Abstract: Differences between the legal systems of common law and civil law have attained attendance in the economic literature of “the new comparative economics” (Djankov et al, 2003) A relevant difference between these legal systems is in the principle of good faith, which has a specific meaning in private law. It does not only refer to a principle of honesty and fair dealing (subjective good faith) but the good faith provisions in the civil code are also a basis for a judge to interpret, supplement or even set aside contract provisions parties have agreed on (objective good faith). Whereas the principle of good faith is accepted in civil law (the law of the European continent), the common law (Anglo-American law) has until now not accepted a general (objective) good faith principle. This paper will relate this aspect of difference of these legal systems to two different models of professional practice that are developed by Argyris and Schön (1974) in the classical work “Theory in practice: increasing professional effectiveness”. The paper shows that common law system fits better with a model 1 of professional behavior and the civil law system with model 2. Relevant is that according to Argyris and Schön these models are not equally effective, i.e., “double-loop learning” would not occur in model 1, unless through revolutionary change. The paper investigates whether these theoretical insights come to the ground in strategic city projects. Two case studies are analyzed, i.e. the Mahler 4 project in the South Axis of Amsterdam and to plot 16/17 in Battery Park City, New York. It shows that the relationships between agents in these projects reflect the differences in legal systems, and that this has also consequences for professional competences. The paper proposes research questions to develop further insights in the practical meaning, to strategic urban projects, of the different doctrines of good faith in common law and civil law.
    Date: 2005–08
  12. By: Raffaello Bronzini; Guido De Blasio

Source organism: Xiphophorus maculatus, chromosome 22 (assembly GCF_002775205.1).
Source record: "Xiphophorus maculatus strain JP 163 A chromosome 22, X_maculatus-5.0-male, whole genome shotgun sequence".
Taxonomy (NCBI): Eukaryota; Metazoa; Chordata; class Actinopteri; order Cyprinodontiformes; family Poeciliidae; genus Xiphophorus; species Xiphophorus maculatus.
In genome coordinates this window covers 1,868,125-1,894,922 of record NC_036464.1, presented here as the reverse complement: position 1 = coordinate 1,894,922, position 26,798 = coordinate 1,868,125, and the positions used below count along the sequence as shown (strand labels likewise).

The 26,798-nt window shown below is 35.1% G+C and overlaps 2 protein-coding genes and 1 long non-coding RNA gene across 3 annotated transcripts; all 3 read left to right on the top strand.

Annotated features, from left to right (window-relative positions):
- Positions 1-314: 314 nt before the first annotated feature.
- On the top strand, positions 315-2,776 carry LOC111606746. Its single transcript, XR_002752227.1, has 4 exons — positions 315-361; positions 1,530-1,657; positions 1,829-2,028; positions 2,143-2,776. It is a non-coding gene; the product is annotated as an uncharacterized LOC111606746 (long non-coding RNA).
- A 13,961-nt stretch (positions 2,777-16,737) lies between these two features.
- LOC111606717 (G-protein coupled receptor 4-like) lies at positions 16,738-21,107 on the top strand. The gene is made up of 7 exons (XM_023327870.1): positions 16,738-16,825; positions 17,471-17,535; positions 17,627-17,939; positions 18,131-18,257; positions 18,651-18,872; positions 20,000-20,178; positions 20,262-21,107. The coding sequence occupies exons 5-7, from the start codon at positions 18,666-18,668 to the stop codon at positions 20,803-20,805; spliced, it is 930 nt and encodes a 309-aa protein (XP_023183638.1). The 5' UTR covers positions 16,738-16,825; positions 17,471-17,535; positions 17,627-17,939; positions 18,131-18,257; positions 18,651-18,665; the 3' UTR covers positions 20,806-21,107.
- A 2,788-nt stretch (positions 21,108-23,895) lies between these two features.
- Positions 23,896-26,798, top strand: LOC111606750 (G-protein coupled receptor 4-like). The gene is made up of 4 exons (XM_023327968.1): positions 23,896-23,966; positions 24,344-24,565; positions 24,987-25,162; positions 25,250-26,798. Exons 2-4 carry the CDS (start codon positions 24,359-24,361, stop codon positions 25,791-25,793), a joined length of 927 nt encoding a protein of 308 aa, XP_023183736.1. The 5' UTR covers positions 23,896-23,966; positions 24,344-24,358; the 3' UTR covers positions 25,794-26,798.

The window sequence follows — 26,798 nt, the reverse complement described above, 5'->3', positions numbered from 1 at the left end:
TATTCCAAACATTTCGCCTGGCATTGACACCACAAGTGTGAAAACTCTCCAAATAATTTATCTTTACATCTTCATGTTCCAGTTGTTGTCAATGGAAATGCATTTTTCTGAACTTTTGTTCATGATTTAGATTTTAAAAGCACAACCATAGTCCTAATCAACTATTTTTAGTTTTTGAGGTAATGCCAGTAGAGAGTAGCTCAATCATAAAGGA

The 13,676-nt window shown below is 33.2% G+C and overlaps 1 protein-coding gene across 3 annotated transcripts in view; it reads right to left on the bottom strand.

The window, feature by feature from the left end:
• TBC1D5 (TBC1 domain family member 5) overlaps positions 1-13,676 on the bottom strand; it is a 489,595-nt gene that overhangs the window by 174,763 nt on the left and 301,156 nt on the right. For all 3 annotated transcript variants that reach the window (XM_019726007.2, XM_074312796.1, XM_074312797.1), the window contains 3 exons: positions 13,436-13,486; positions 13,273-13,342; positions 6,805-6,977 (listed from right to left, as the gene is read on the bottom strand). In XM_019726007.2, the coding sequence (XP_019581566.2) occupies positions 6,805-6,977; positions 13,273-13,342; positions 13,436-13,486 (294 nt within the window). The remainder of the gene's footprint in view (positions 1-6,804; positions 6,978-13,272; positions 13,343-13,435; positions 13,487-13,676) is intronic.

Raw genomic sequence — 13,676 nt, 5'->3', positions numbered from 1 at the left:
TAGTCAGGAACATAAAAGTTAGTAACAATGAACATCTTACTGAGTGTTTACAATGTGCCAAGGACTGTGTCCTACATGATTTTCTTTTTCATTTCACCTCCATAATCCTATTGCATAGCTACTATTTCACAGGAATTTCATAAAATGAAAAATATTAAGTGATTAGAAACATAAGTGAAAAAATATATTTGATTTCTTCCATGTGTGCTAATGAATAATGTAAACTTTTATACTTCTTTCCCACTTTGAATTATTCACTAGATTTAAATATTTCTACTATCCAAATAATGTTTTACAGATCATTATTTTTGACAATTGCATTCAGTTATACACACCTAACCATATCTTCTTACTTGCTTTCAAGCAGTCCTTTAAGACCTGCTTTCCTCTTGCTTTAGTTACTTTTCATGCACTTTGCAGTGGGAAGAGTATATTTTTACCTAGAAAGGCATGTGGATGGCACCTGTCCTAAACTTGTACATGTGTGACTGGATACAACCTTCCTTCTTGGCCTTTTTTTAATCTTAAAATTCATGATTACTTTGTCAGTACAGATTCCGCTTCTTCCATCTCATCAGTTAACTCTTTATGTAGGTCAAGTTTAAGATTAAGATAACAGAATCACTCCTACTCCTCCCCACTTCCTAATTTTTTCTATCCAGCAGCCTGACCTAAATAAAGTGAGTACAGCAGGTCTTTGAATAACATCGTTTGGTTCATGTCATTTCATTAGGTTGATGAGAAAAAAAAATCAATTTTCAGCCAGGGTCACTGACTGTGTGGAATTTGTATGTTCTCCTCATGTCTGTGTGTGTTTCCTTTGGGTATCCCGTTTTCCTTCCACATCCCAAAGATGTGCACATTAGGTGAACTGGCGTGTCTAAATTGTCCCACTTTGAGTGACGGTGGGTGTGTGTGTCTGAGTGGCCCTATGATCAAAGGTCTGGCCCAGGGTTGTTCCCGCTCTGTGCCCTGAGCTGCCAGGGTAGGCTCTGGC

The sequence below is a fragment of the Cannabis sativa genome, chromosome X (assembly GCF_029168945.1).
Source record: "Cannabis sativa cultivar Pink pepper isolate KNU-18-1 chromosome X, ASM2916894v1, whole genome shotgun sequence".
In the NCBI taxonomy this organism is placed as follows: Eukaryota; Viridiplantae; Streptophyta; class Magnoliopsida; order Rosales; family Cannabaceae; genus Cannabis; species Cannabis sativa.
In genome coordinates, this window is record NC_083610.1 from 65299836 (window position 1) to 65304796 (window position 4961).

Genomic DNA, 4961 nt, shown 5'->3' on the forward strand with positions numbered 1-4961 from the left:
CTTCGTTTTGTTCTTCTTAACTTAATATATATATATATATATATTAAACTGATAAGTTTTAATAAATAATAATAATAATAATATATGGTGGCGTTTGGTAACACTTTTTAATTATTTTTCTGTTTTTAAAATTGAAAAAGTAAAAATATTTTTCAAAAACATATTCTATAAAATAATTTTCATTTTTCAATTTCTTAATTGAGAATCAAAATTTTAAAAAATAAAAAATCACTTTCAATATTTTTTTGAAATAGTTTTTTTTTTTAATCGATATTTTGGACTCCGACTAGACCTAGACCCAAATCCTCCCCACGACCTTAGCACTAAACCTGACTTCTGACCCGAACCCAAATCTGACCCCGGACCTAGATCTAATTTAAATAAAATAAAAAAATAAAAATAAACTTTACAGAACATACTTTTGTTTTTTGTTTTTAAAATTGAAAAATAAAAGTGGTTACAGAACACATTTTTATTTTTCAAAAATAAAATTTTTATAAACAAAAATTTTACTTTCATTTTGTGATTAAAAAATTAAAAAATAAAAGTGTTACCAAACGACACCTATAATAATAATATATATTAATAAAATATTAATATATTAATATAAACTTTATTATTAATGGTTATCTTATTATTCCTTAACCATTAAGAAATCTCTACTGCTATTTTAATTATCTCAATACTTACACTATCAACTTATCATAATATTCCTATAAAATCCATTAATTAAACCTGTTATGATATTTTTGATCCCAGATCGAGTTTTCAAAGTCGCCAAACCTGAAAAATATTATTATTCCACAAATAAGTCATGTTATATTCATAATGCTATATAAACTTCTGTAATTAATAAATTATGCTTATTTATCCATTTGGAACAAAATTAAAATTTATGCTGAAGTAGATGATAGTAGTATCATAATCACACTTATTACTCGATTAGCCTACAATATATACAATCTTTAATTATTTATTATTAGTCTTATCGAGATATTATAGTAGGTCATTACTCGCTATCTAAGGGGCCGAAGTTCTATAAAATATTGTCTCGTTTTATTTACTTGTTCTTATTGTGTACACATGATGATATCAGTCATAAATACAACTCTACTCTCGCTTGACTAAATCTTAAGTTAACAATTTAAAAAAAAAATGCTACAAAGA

Abstract: Since the second half of the ’90s, investment incentives channelled through the Law 488 have represented the main policy instrument for reducing territorial disparities in Italy. From 1996 to 2003, the total amount of funds distributed to industrial firms has accounted for 16 billion of euro, involving 27,846 financed projects, mainly in southern regions. The Law 488 allows firms willing to invest in lagged areas to receive a public subsidy that covers a fraction of the investment outlays. The incentives are assigned through competitive auctions according to pre-determined specific criteria, such as the proportion of own funds invested in the project; the number of jobs involved and the value of assistance sought as a proportion of the maximum award rate applicable to the project. This paper aims at evaluating the impact of Law 488 subsidies on firms’ investment by using the econometric tools of program evaluation. We employ a unique dataset provided by the Italian Ministry of Industry, which records all the firms that have requested the grants (either subsidised or non subsidised firms), and match these data with the balance sheet information from the Company Account Data Service for the period 1994-2001. Our matched dataset allows us to evaluate whether the Law 488 made it possible investments that otherwise would not have been done. In doing so, we tackle two issues that have plagued the empirical analyses so far. First, we analyse the extent to which investments have been triggered by intertemporal substitution. In expectation of the introduction of the Law 488 firms could have postponed (anticipated) investment projects originally planned for the pre (post) Law 488 period. Second, we study the role of cross-sectional substitution. Subsidised firms could have taken some of the investment opportunities that non subsidised firm would have got in absence of the incentives.
    Date: 2005–08
  13. By: Simon Luechinger; Stephan Meier; Alois Stutzer
    Abstract: The monopoly position of the public bureaucracy in providing public services allows government employees to acquire rents. Those rents can involve higher wages, monetary and non-monetary fringe benefits (e.g. pensions and staffing), and/or bribes. We propose a direct measure to capture the total of these rents: the difference in reported subjective well-being between bureaucrats and people working in the private sector. In a sample of 38 countries, we find large variations in the extent of rents in the public bureaucracy. The extent of rents is determined by differences in institutional constraints and correlates with perceptions of corruption. We find judicial independence to be of major relevance for a tamed bureaucracy.
    Keywords: public sector, rents, life satisfaction, corruption, judicial independence
    JEL: D72 D73 I31 J30 J45 K42 H11 H83
    Date: 2006–01

This nep-reg issue is ©2006 by Christian Calmes. It is provided as is without any express or implied warranty. It may be freely redistributed in whole or in part for any purpose. If distributed in part, please include this notice.